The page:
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FAD Magazine covers contemporary art – News, Exhibitions and Interviews reported on from London

The Top 5 Art Exhibitions to see before Christmas

Tabish Khan the @LondonArtCritic picks his top 5 Art Exhibitions to see before Christmas. Each one comes with a concise review to help you decide whether it’s for youIf you’re looking for more shows, check out last week’s top 5 that all but one remains open to visit.

Tim Lewis: The Forest Visits @ Flowers, Cork Street
Press a pedal and a deer with a guitar for a body strums itself or an Echidna / tree hybrid spins around. Alternatively, turn a handle and a moth flies around an apple or butterflies perched on scissors open and close their wings. Tim Lewis’s surreal zoomorphic kinetic works are remarkable interactive pieces and in this show he’s taken them to another level. Until 6 January.

Untitled rencontres @ Opera Gallery
Opera Gallery opens its impressive new space on New Bond Street across three floors with works by artists such as Picasso and Kusama, and a display of works by Ron Arad in the upstairs space. The works I was most drawn to are in the basement gallery with the ‘glitched’ paintings of Andy Denzler (pictured). Given we now see much of our world through screens, here are figurative paintings disturbed as if they have the potential to glitch as art imitates life. Until 7 January.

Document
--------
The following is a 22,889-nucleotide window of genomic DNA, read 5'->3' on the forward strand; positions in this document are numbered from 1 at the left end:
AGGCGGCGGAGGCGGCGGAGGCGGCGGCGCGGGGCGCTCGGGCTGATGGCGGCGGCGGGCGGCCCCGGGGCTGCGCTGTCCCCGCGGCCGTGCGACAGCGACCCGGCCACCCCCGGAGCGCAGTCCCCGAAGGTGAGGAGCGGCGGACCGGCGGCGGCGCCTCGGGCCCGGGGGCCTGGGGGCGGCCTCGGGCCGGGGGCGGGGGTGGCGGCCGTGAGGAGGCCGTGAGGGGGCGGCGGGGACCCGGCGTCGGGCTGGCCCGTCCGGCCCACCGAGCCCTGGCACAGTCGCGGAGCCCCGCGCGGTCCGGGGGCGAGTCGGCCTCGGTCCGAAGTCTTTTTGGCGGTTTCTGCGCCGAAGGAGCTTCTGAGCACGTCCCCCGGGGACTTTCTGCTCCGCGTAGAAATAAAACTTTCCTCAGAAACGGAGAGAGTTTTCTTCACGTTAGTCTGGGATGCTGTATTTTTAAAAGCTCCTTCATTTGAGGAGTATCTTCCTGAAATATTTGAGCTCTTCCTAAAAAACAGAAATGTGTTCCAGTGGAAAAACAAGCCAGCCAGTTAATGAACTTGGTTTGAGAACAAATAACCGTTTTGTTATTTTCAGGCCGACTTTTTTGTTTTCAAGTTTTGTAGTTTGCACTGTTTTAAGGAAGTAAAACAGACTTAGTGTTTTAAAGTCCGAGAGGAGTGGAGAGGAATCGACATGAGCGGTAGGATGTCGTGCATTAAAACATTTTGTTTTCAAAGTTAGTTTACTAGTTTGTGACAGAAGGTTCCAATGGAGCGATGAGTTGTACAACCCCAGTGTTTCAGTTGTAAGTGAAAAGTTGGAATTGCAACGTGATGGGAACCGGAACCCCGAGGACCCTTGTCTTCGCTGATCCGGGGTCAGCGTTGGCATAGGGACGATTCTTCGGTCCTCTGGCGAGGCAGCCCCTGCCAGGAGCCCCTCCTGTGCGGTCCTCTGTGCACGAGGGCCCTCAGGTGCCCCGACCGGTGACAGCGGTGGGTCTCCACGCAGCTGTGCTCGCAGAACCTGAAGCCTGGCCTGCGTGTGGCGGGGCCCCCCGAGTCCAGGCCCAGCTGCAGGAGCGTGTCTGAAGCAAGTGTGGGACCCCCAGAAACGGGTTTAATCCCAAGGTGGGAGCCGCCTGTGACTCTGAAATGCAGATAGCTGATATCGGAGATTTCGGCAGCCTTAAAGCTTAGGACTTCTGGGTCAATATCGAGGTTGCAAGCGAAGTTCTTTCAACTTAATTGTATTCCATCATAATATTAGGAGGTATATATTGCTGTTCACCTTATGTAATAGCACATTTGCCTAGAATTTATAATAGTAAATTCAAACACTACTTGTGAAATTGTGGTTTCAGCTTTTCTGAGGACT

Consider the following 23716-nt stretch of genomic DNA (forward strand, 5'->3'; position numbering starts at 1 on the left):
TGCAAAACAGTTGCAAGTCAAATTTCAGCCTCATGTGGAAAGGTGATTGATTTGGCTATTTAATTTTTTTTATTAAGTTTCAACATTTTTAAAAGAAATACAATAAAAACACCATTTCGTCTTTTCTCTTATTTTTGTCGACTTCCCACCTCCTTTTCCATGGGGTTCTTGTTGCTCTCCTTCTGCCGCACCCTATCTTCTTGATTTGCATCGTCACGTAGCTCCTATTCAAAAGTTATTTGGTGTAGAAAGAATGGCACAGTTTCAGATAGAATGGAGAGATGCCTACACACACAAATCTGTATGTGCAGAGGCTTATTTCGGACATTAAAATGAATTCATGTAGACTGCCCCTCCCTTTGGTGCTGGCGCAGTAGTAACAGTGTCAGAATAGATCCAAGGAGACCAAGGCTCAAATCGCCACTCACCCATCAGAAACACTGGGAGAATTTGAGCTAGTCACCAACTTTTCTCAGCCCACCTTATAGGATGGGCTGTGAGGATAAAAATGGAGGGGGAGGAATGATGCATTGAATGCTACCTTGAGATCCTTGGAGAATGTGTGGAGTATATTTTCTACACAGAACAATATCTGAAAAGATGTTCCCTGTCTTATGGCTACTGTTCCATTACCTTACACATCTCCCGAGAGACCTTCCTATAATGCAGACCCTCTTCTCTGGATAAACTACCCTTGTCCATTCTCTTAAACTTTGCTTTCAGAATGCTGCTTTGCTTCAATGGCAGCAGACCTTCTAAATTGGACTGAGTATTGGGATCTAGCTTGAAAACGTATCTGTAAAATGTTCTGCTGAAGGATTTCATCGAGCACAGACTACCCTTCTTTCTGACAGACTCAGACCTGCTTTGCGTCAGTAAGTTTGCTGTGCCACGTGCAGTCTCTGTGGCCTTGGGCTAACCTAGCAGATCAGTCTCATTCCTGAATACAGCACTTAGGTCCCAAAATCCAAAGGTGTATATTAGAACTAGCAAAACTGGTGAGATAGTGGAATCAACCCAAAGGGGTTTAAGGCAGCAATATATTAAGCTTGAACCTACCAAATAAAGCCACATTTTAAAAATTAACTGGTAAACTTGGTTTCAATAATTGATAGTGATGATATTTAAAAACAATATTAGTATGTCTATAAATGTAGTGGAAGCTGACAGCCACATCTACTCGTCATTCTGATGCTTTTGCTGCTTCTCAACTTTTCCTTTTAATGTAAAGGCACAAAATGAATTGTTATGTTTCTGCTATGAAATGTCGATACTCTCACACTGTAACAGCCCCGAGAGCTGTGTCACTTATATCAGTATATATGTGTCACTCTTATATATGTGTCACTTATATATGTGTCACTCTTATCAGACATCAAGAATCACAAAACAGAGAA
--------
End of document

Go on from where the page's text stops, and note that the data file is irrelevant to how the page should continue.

Ghada Amer: QR codes revisited @ Goodman Gallery
QR codes are everywhere now and it’s how many of us access a press release when entering a gallery. Ghada Amer takes the pattern of these codes to produce textiles with powerful quotes such as ‘your silence will not protect you’, and in Arabic the words for love, freedom, security and peace to challenge the often Islamophobic narrative that associates the Arab world with violence. Until 22 December.

The Drawing Year 2023 @ Royal Drawing School
With over 400 drawings on show there are figurative pieces, landscape works, abstract pieces – those in black and white, and others bursting with colour. What unites them all is these highly skilled artists have all graduated from the Royal Drawing School’s postgraduate course, plus the works are affordable and I was very tempted by several of them. Until 19 December

Julia Maiuri: Yesterday & The End @ Workplace
The dissolve is the cinematic technique where one image fades as another comes through, briefly overlapping – it’s something we see in films all the time even if we don’t take notice of it. It’s designed to be a transitory moment and Julia Maiuri captures them in freeze frame and immortalises them in the permanence of paint, Until 6 January.

All images copyright and courtesy respective artists and gallery. Opera gallery image Eva Herzog photography. Royal Drawing School photo: Gregory De Wode.



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